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Alice in Wonderland Syndrome: A Rare Cause of Distorted Perception

Alice in Wonderland Syndrome: A Rare Cause of Distorted Perception
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Alice in Wonderland Syndrome

distorted perception


Alice in Wonderland Syndrome is a rare neuropsychological condition in which the patient’s perception is distorted. This most often manifests as seeing objects either smaller or larger than they actually are. It can also include seeing objects much closer or much farther away than they actually are. In some cases, patients actually perceive their own bodies as larger or smaller than they appear in reality. The condition is named after the popular children’s story, Alice’s Adventures in Wonderland, in which the main character navigates a strange world where things appear different than they actually are.

What Causes Alice in Wonderland Syndrome?

In many cases, Alice in Wonderland Syndrome is hereditary, having been passed down from a patient’s parent. In other cases, it develops due to an underlying condition, including, but not limited to the following:

  • Chiari Malformation
  • Traumatic brain injury
  • Epstein-Barr virus
  • Lack of sleep
  • Psychoactive drug use
  • Brain tumors
  • Chronic migraines

Types of Alice in Wonderland Syndrome

There is only one type of Alice in Wonderland Syndrome that has been recognized in medical literature.

alice in wonderland syndrome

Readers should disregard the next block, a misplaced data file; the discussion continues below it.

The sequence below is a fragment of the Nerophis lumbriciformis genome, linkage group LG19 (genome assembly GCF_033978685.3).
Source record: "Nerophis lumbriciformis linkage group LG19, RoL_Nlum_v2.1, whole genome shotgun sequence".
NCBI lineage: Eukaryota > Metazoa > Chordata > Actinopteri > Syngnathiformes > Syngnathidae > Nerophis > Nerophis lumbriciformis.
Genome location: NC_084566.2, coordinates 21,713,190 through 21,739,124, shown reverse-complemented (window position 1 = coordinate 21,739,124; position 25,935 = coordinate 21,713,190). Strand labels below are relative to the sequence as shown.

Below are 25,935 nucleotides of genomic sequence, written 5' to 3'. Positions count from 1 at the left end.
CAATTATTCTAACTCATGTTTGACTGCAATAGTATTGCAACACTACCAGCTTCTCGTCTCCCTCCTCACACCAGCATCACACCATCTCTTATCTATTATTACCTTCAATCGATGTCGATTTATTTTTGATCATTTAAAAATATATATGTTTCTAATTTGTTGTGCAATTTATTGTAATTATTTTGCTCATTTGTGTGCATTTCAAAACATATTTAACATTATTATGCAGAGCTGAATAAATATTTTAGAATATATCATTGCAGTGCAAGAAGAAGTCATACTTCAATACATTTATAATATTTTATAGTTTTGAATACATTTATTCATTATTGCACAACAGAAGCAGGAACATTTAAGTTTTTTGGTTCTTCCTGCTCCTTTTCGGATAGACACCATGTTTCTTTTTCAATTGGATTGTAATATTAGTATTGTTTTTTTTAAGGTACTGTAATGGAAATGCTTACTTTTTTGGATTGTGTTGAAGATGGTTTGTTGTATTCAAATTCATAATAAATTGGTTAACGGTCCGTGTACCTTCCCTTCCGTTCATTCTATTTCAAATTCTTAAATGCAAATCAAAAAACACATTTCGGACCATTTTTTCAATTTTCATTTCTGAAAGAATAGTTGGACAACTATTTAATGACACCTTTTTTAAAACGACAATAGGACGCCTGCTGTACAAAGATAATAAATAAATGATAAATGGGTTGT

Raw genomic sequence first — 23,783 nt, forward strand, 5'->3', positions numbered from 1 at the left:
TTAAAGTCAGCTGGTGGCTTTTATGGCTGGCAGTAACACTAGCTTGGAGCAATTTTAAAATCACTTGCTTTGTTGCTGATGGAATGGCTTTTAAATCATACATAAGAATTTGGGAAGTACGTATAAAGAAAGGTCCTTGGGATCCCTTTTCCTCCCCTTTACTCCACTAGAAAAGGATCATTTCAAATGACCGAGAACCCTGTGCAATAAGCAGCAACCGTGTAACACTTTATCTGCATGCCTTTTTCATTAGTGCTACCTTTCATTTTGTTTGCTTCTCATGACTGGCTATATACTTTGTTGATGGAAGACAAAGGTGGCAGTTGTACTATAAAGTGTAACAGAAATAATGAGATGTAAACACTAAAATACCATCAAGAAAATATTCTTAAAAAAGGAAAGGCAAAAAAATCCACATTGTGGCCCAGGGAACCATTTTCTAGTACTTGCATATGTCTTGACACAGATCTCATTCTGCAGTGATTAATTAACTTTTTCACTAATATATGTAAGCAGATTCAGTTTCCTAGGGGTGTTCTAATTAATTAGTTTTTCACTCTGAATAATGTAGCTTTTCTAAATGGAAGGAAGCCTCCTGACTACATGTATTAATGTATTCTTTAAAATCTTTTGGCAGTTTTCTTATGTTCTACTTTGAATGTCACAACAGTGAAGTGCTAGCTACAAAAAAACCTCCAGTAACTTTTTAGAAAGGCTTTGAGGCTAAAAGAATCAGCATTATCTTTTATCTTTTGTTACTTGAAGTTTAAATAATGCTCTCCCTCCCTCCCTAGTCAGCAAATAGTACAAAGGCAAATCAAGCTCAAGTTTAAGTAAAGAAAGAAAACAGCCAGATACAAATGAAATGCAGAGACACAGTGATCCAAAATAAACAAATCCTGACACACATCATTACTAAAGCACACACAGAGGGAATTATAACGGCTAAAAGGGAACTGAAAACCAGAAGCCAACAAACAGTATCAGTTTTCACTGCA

Alice in Wonderland Syndrome Symptoms

  • Seeing objects as smaller or larger than they really are
  • Seeing objects closer or farther than they really are
  • Feeling that one’s body is smaller or larger than it actually is
  • Feeling that one’s body parts are shrinking or swelling when they are not
  • Sound distortion/Hearing noises that are not there
  • Migraines
  • Nausea
  • Anxiety or nervousness

Diagnosing Alice in Wonderland Syndrome

Alice in Wonderland Syndrome cannot be diagnosed through any diagnostic imaging or testing because it is strictly neuropsychological. Your doctor may observe you visualizing objects and ask you how large or small they appear. This can help determine if you are seeing things as they actually are. To rule out underlying causes of Alice in Wonderland Syndrome, your doctor will likely order blood panels and diagnostic imaging of the brain, such as a CT (computed tomography) scan or MRI (magnetic resonance imaging) scan.

Treating Alice in Wonderland Syndrome

Many cases of Alice in Wonderland Syndrome resolve on their own after some time. In cases that are the result of an underlying condition, treatment for the underlying condition will often resolve the Alice in Wonderland Syndrome.

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